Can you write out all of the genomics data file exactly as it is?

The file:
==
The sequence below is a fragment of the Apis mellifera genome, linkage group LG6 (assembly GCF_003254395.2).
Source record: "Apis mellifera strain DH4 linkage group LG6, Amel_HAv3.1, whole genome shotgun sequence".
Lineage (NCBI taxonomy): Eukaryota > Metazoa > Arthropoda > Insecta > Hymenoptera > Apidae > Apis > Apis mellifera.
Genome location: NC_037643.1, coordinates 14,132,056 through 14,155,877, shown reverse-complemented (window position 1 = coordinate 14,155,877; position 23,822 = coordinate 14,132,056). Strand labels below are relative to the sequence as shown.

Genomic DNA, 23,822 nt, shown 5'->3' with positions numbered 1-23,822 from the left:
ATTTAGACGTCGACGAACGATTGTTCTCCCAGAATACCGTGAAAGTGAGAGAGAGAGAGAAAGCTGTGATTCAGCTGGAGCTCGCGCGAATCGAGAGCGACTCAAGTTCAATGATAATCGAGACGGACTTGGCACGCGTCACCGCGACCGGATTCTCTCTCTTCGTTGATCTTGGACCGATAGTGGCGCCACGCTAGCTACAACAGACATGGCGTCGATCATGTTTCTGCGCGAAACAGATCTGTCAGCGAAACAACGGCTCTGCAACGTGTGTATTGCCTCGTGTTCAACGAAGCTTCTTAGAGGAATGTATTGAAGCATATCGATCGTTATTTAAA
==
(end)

The sequence below is a fragment of the Apis mellifera genome, linkage group LG6 (assembly GCF_003254395.2).
Source record: "Apis mellifera strain DH4 linkage group LG6, Amel_HAv3.1, whole genome shotgun sequence".
Lineage (NCBI taxonomy): Eukaryota > Metazoa > Arthropoda > Insecta > Hymenoptera > Apidae > Apis > Apis mellifera.
Genome location: NC_037643.1, coordinates 14,132,056 through 14,155,877, shown reverse-complemented (window position 1 = coordinate 14,155,877; position 23,822 = coordinate 14,132,056). Strand labels below are relative to the sequence as shown.

Genomic DNA, 23,822 nt, shown 5'->3' with positions numbered 1-23,822 from the left:
ATTTAGACGTCGACGAACGATTGTTCTCCCAGAATACCGTGAAAGTGAGAGAGAGAGAGAAAGCTGTGATTCAGCTGGAGCTCGCGCGAATCGAGAGCGACTCAAGTTCAATGATAATCGAGACGGACTTGGCACGCGTCACCGCGACCGGATTCTCTCTCTTCGTTGATCTTGGACCGATAGTGGCGCCACGCTAGCTACAACAGACATGGCGTCGATCATGTTTCTGCGCGAAACAGATCTGTCAGCGAAACAACGGCTCTGCAACGTGTGTATTGCCTCGTGTTCAACGAAGCTTCTTAGAGGAATGTATTGAAGCATATCGATCGTTATTTAAA